On the International Day of Forests (March 21), Eurostat released a report showing that 43 percent of the European Union’s land is covered by forests, with nearly 182 million hectares recorded in 2015. Wooded land covers a slightly greater proportion of the land than the area used for agriculture (around 41 percent).
There are seven EU member states where wooded land took up more than half of the territory in 2015 – Finland, Sweden (both with more than three quarters of land covered in forests), Slovenia (63 percent), Estonia, Latvia, Spain and Portugal (between 54-56 percent).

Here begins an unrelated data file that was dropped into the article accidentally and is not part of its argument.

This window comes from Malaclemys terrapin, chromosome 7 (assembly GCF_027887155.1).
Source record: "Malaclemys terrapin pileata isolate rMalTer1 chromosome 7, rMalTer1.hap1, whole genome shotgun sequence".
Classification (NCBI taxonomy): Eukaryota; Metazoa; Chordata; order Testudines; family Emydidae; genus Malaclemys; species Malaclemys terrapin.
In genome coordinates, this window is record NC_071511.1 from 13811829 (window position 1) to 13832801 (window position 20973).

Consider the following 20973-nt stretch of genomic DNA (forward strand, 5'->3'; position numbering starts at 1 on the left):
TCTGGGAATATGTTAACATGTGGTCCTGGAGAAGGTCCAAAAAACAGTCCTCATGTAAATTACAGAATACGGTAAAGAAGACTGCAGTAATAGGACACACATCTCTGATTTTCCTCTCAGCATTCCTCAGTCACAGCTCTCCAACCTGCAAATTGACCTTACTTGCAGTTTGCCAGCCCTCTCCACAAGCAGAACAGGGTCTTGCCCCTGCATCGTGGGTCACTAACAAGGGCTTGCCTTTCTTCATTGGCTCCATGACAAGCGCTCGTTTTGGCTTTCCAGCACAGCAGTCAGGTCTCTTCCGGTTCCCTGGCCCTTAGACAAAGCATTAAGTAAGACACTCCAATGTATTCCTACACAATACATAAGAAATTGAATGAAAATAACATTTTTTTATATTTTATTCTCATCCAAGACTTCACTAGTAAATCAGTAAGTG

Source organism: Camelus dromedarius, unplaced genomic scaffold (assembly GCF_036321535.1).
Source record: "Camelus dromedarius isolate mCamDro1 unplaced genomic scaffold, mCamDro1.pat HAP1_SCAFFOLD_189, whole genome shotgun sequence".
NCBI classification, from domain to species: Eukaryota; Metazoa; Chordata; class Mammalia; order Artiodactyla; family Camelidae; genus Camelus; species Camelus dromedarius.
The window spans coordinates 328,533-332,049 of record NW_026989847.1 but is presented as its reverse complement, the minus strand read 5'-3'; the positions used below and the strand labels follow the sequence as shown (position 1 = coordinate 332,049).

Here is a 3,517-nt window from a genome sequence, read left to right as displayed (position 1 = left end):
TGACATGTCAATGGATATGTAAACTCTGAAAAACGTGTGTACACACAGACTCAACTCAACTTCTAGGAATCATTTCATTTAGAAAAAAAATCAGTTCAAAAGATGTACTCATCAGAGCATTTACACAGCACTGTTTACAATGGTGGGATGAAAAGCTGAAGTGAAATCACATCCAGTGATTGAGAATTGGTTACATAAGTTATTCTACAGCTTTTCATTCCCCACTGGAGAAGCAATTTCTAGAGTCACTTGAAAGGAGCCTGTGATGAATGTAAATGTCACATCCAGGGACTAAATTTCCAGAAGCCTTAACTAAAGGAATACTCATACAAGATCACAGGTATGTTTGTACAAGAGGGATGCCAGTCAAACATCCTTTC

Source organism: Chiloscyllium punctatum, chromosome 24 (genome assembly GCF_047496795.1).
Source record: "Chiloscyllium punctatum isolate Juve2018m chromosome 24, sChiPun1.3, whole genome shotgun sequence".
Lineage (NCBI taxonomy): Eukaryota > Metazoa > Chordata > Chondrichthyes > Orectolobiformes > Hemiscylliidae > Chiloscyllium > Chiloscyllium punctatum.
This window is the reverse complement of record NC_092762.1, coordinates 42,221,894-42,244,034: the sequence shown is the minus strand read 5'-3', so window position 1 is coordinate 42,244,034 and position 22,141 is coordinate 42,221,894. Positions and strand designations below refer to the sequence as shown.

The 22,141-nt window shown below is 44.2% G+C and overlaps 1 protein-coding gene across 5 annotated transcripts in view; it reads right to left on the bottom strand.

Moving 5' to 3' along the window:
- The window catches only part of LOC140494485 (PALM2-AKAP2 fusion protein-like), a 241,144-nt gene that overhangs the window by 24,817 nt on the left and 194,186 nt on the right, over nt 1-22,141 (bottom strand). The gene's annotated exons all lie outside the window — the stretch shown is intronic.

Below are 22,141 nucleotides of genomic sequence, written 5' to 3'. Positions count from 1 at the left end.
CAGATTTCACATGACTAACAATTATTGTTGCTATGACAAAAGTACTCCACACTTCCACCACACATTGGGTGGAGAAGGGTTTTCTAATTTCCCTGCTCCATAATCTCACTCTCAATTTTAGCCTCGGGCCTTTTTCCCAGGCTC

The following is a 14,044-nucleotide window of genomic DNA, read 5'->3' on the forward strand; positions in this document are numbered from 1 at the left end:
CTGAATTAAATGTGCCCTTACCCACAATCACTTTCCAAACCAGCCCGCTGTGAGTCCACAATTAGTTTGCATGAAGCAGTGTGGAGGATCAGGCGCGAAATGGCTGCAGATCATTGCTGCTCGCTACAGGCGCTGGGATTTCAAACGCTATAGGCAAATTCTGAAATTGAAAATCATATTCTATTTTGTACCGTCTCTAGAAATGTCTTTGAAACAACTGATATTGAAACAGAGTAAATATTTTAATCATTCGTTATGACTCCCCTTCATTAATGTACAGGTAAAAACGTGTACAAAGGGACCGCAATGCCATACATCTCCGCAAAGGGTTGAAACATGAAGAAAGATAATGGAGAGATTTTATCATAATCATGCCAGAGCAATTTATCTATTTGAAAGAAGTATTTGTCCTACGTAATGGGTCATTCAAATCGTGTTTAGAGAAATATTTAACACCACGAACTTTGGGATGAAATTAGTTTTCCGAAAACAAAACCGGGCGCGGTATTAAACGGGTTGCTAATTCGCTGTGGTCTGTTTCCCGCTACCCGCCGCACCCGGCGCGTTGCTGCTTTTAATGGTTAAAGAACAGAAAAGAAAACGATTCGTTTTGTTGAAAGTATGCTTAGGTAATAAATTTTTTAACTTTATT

Of the total area of the EU covered by wooded land in 2015, Sweden and Finland together accounted for 29.4 percent.
Forests play a significant role in reducing greenhouse gas emissions. EU forests absorbed 417 million tonnes of CO2 equivalent in 2016, corresponding to about 9 percent of total emissions, compared to less than 7 percent in 1990.
Forest land absorbed 74 percent of CO2 equivalent in Sweden, 56 percent in Finland and 53 percent in Lithuania in 2016. According to the Environment Ministry, over 27 percent of Romania’s land is wooded. The country had 21 percent of its greenhouse gas emissions absorbed by forests in 2016 according to Eurostat data.